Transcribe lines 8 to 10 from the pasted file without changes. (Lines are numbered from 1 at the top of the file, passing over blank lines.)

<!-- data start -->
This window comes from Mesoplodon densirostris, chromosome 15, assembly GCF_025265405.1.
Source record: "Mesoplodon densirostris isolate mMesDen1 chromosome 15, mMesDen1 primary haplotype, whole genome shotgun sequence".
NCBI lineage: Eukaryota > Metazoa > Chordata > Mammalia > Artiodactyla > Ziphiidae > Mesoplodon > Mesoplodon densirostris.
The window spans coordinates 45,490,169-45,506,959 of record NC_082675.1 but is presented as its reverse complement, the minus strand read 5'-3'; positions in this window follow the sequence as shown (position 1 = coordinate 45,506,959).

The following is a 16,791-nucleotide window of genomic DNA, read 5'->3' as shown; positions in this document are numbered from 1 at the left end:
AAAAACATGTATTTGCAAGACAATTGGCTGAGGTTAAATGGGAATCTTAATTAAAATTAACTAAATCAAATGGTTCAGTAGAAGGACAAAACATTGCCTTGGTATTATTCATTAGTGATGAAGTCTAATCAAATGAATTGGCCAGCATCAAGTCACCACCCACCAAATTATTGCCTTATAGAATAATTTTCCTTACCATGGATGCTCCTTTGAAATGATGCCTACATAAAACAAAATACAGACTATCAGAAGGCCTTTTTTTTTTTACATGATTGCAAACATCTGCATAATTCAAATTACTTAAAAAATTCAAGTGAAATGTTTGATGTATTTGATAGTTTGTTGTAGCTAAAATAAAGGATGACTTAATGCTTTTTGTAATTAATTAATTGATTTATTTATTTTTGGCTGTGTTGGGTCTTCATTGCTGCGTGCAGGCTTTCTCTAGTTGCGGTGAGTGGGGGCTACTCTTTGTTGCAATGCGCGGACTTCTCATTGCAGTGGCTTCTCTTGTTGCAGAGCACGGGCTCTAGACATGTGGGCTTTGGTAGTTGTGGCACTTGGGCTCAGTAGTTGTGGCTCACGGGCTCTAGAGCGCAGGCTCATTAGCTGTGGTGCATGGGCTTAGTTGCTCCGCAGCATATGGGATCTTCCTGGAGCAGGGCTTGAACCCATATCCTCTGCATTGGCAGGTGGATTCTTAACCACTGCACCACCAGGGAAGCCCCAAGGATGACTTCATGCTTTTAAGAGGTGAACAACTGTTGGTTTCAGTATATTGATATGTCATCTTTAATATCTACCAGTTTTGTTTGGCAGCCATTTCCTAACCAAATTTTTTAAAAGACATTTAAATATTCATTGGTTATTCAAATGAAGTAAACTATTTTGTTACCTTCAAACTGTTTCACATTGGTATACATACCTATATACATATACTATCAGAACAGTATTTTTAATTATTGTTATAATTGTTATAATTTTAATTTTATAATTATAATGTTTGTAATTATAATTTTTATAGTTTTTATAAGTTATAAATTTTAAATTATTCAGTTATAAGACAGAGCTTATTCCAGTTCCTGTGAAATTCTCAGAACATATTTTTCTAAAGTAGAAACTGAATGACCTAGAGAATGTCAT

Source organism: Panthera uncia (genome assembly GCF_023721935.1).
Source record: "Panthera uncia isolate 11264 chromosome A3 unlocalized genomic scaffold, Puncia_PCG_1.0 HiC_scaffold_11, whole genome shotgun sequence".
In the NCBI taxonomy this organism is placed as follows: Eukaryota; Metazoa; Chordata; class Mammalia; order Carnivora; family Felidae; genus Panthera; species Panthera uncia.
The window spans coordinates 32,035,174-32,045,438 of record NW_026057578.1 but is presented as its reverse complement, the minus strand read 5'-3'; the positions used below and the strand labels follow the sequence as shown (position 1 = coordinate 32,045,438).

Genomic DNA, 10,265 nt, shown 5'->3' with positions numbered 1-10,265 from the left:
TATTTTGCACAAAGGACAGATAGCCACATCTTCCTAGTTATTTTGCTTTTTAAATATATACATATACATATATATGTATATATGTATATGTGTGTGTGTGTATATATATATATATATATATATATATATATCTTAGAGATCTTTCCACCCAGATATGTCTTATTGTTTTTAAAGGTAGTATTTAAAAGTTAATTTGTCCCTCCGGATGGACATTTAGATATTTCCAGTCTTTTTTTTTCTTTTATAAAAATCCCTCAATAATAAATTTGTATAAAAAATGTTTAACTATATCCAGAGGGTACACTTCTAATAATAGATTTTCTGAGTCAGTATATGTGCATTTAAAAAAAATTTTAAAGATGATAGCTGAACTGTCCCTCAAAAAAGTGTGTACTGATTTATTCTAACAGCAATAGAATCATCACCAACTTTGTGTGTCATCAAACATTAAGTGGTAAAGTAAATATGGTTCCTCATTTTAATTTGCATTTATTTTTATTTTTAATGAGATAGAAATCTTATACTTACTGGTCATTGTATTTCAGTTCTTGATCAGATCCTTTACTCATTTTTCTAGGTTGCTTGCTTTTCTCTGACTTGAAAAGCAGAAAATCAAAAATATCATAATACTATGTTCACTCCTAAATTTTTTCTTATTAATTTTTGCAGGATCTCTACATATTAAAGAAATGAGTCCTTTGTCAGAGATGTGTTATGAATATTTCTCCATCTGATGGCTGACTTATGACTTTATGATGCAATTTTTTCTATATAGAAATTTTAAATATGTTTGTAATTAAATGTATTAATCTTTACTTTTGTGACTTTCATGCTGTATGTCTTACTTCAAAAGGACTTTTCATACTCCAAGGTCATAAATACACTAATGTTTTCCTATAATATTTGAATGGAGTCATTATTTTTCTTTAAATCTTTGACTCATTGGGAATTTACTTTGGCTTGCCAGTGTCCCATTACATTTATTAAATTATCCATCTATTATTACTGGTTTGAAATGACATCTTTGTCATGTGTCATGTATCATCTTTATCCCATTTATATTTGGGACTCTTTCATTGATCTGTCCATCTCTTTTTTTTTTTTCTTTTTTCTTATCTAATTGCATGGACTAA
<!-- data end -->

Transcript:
Source record: "Panthera uncia isolate 11264 chromosome A3 unlocalized genomic scaffold, Puncia_PCG_1.0 HiC_scaffold_11, whole genome shotgun sequence".
In the NCBI taxonomy this organism is placed as follows: Eukaryota; Metazoa; Chordata; class Mammalia; order Carnivora; family Felidae; genus Panthera; species Panthera uncia.
The window spans coordinates 32,035,174-32,045,438 of record NW_026057578.1 but is presented as its reverse complement, the minus strand read 5'-3'; the positions used below and the strand labels follow the sequence as shown (position 1 = coordinate 32,045,438).